It looks like the old saying “Sell in May and go away” has just been turned on its head. After cratering for seven weeks, the S&P 500 index ended last week up 6.6%Continue reading
The Bank of England has ignored inflation for so long that is now clearly behind the curve, and getting more and more desperate to catch up.
But the central bank is in danger of scuppering its own purpose by ignoring another big change to the economy: Brexit.Continue reading
The queues for petrol in the UK are perhaps the most important post-Brexit moment for Boris Johnson and for those who followed his advice and voted to leave the European Union.Continue reading
The perfect storm is brewing for UK inflation. Boris Johnson and his government will not admit it, but their choice of a hard Brexit will exacerbate price rises, on top of the effects of the Covid-19 pandemic.
This could put the Bank of England in the unenviable position of having to choose which bubble to burst: consumer prices, or house prices.Continue reading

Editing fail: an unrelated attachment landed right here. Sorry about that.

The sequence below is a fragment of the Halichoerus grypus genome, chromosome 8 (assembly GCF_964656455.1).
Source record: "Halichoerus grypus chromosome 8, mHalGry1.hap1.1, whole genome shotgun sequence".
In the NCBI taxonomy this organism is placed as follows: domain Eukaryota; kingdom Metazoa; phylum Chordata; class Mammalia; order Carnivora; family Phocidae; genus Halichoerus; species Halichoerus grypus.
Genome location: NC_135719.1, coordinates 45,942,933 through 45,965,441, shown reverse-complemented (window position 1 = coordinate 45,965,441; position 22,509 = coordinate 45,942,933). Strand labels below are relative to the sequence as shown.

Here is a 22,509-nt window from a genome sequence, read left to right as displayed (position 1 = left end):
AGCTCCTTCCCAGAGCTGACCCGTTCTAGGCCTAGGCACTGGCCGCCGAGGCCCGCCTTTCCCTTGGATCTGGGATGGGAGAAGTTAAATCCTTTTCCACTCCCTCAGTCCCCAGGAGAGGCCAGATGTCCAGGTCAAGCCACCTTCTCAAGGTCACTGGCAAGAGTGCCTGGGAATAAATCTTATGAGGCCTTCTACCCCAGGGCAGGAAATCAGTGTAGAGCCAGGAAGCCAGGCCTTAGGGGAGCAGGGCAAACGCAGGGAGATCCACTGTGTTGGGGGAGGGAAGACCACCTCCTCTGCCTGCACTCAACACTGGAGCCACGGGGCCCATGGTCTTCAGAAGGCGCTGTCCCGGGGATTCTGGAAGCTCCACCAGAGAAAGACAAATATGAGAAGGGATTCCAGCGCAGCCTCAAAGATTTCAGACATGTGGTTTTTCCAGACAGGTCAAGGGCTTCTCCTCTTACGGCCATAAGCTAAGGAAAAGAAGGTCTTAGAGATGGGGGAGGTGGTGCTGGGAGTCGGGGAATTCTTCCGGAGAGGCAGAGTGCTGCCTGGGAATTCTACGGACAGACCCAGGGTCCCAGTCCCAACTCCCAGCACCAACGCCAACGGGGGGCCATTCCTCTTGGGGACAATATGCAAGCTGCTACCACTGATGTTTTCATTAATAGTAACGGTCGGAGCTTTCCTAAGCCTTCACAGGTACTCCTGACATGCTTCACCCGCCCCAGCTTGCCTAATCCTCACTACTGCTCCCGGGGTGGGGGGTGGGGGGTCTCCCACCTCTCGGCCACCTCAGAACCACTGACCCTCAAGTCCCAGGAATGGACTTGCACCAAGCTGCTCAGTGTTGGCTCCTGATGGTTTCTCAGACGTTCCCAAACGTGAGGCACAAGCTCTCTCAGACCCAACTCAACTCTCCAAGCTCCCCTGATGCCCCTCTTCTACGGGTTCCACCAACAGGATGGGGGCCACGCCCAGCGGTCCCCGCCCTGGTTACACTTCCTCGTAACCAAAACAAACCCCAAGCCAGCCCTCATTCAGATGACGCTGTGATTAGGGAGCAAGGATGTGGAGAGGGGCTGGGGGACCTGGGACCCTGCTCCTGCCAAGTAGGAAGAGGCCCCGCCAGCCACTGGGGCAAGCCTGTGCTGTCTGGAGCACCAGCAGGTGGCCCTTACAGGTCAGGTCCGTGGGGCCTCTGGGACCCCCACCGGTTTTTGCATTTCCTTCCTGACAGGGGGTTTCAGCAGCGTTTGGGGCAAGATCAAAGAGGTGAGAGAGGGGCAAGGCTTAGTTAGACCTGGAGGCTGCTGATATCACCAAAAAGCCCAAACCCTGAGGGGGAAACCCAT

“Transitory” is the preferred word to describe inflation these days. Central bankers love it, because it means they can continue their easy money policies. Investors love it, because it means the markets’ party goes on.Continue reading
Central banks are still worried about the danger of deflation, even though they have timidly started to lift interest rates. How else would they explain real negative rates almost everywhere in the developed economies?
Buried in Bovis Homes’ statement outlining its exceptional half-year results is a statement that could, depending on how you look at it, give you hope or fill you with despair: wage costs in the construction sector are on the rise.